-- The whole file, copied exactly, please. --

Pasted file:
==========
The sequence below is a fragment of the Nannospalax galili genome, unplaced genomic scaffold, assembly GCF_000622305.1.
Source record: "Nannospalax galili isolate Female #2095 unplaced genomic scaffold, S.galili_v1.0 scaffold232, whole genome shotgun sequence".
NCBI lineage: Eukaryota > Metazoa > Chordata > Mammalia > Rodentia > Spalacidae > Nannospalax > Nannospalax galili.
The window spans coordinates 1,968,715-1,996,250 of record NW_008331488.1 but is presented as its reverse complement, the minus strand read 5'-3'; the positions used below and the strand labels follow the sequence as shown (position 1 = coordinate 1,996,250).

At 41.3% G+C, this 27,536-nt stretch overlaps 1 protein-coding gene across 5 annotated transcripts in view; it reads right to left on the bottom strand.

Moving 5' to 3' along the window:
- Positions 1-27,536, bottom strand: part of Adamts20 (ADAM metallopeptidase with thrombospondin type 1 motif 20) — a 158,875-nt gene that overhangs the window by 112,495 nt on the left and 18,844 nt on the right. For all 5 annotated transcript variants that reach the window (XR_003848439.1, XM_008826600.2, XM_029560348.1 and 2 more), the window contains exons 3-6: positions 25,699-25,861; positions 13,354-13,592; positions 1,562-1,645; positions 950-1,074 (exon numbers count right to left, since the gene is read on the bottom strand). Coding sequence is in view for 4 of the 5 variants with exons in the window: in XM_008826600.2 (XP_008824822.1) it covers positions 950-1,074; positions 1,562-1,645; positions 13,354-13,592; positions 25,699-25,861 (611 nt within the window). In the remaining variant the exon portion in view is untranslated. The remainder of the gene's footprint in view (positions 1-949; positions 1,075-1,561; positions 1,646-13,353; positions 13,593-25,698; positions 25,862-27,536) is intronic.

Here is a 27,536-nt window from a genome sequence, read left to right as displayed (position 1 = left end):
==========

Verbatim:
The sequence below is a fragment of the Nannospalax galili genome, unplaced genomic scaffold, assembly GCF_000622305.1.
Source record: "Nannospalax galili isolate Female #2095 unplaced genomic scaffold, S.galili_v1.0 scaffold232, whole genome shotgun sequence".
NCBI lineage: Eukaryota > Metazoa > Chordata > Mammalia > Rodentia > Spalacidae > Nannospalax > Nannospalax galili.
The window spans coordinates 1,968,715-1,996,250 of record NW_008331488.1 but is presented as its reverse complement, the minus strand read 5'-3'; the positions used below and the strand labels follow the sequence as shown (position 1 = coordinate 1,996,250).

At 41.3% G+C, this 27,536-nt stretch overlaps 1 protein-coding gene across 5 annotated transcripts in view; it reads right to left on the bottom strand.

Moving 5' to 3' along the window:
- Positions 1-27,536, bottom strand: part of Adamts20 (ADAM metallopeptidase with thrombospondin type 1 motif 20) — a 158,875-nt gene that overhangs the window by 112,495 nt on the left and 18,844 nt on the right. For all 5 annotated transcript variants that reach the window (XR_003848439.1, XM_008826600.2, XM_029560348.1 and 2 more), the window contains exons 3-6: positions 25,699-25,861; positions 13,354-13,592; positions 1,562-1,645; positions 950-1,074 (exon numbers count right to left, since the gene is read on the bottom strand). Coding sequence is in view for 4 of the 5 variants with exons in the window: in XM_008826600.2 (XP_008824822.1) it covers positions 950-1,074; positions 1,562-1,645; positions 13,354-13,592; positions 25,699-25,861 (611 nt within the window). In the remaining variant the exon portion in view is untranslated. The remainder of the gene's footprint in view (positions 1-949; positions 1,075-1,561; positions 1,646-13,353; positions 13,593-25,698; positions 25,862-27,536) is intronic.

Here is a 27,536-nt window from a genome sequence, read left to right as displayed (position 1 = left end):